H20 = Life: Wet, Wild, Wonderful Waterways

Did you know that 90 percent of all mountain wildlife species depend on environments such as Gore Creek at some time in their lives? This exhibit, which is also this year’s theme at the gardens, will explain the plants and animals that live along and in the water and what we all can do to improve the health of all rivers.

In addition to the exhibit, two speakers will be featured during the gardens’ intimate evening series. Kathy Heicher, of the Eagle County Historical Society, will discuss mining in Colorado; and Sherri Tippie, of Denver, will discus beaver habits and habitats. Tippie will lead an interesting discussion, as she has been rescuing beavers for many years.

Dates: July 13-Nov. 2

Cost: $5 suggested donation

Regular Events

Garden Tours

These tours last about an hour and no advanced registration is necessary — just show up at the Education Center in Ford Park.

When: Mondays, Tuesday and Saturdays; 10:30 a.m.

Cost: $10 suggested donation.

Garden Workshops

Learn and hone your garden skills with experts at the Education Center. Workshops vary in time, and registration is required.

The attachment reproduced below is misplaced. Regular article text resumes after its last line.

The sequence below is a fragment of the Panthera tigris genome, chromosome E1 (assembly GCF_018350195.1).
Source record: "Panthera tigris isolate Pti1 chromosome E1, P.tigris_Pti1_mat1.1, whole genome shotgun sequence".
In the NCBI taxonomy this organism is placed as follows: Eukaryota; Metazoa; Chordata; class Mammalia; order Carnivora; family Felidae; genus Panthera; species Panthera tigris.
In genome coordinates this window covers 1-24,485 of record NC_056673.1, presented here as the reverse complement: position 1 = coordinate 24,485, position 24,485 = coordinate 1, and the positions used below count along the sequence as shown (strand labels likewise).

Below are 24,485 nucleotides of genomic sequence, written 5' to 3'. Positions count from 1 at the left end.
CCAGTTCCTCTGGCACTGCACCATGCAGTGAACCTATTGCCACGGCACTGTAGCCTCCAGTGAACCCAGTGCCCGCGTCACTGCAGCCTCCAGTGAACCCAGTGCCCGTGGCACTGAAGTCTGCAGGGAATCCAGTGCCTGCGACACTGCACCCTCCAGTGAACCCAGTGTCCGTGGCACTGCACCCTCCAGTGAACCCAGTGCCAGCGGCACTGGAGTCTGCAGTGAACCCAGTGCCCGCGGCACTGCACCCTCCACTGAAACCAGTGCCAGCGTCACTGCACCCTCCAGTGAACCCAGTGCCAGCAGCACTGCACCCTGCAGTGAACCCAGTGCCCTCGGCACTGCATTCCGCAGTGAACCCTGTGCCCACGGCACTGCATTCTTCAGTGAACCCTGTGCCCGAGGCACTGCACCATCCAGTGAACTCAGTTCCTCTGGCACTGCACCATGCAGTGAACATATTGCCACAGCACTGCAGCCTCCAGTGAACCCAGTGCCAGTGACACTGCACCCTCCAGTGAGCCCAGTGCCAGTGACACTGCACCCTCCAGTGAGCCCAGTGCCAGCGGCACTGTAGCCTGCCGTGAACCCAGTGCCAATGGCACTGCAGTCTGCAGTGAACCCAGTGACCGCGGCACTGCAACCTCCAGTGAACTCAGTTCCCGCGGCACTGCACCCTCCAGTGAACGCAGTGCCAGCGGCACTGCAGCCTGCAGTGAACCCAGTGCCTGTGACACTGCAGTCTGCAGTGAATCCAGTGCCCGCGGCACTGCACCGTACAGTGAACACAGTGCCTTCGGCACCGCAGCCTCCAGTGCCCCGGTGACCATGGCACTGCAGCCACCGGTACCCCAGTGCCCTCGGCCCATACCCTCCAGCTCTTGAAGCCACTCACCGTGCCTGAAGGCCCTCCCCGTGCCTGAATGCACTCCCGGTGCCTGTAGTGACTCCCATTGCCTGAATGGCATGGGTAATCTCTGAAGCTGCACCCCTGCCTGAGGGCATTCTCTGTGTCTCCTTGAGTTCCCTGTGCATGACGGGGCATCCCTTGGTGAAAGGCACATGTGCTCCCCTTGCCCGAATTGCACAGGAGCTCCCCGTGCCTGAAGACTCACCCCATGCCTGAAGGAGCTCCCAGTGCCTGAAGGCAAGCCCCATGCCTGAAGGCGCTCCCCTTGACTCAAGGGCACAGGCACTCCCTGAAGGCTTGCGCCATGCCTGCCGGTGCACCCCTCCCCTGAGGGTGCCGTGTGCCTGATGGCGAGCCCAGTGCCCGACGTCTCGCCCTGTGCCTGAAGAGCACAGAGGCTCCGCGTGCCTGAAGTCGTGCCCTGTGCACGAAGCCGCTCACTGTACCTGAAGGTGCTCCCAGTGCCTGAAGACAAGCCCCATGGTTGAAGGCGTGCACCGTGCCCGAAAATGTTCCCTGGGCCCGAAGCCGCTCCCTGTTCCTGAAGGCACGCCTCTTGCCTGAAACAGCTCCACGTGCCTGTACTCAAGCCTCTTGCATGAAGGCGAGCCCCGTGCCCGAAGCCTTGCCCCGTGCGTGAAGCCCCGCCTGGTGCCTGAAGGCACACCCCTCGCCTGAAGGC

When: May 14, 25-26; July 9, 23; and Aug. 20; 10 a.m.

Cost: $10 donation for non-members (registration required).

Volunteer Gardening

Get your hands dirty (gloves are provided) and help out at the gardens for a few hours. No registration is needed, and meet at the tool shed.

When: Mondays and Thursdays, May 10-Sept. 17; 9 a.m. to noon.

Cost: Free

Chefs in the Gardens

These live cooking demos on Thursdays feature culinary masters from Vail restaurants. Cost includes a sample, and no registration needed.

When: Thursdays, July 5-Aug. 9; noon to 1 p.m.

Cost: $10 donation (cash only)

Garden Nature Photography

Discover new ways of seeing color, patterns, textures and space in the gardens and surrounding landscape. No photography experience is needed, and smart phones are welcome.

When: Wednesdays, June 20-Aug. 29; 11 a.m. to noon.

Cost: $15 donation (cash only)

Yoga in the Gardens

Get outside for Yoga in the Gardens surrounded by nature. No advanced registration is needed, but mats are limited.

When: Mondays, Wednesdays and Fridays, June 11-Sept. 3; 9:15 a.m. to 10:30 a.m.

Cost: $15 donation (cash only)

Aerial Yoga with Tanya Miller

Enjoy outdoor yoga with the support of a soft hammock on the Education Center rooftop.

When: TBD

Cost: $15 donation (registration required online)

Family Drop-In Activities

The Education Center has fun and educational activities for families, including a treasure hunt, interactive exhibit and crafts.

When: Daily, 10 a.m. to 4 p.m.

Cost: Free

Children’s Garden

Climb a mountain, walk by a beaver pond model, water some plants or get into the dirt with rakes and shovels at the Children’s Garden.

When: Daily, dusk until dawn.

Cost: Free

Entertainment & Outdoors editor Ross Leonhart can be reached at 970-748-2984 and rleonhart@vaildaily.com. Follow him on Instagram at colorado_livin_on_the_hill.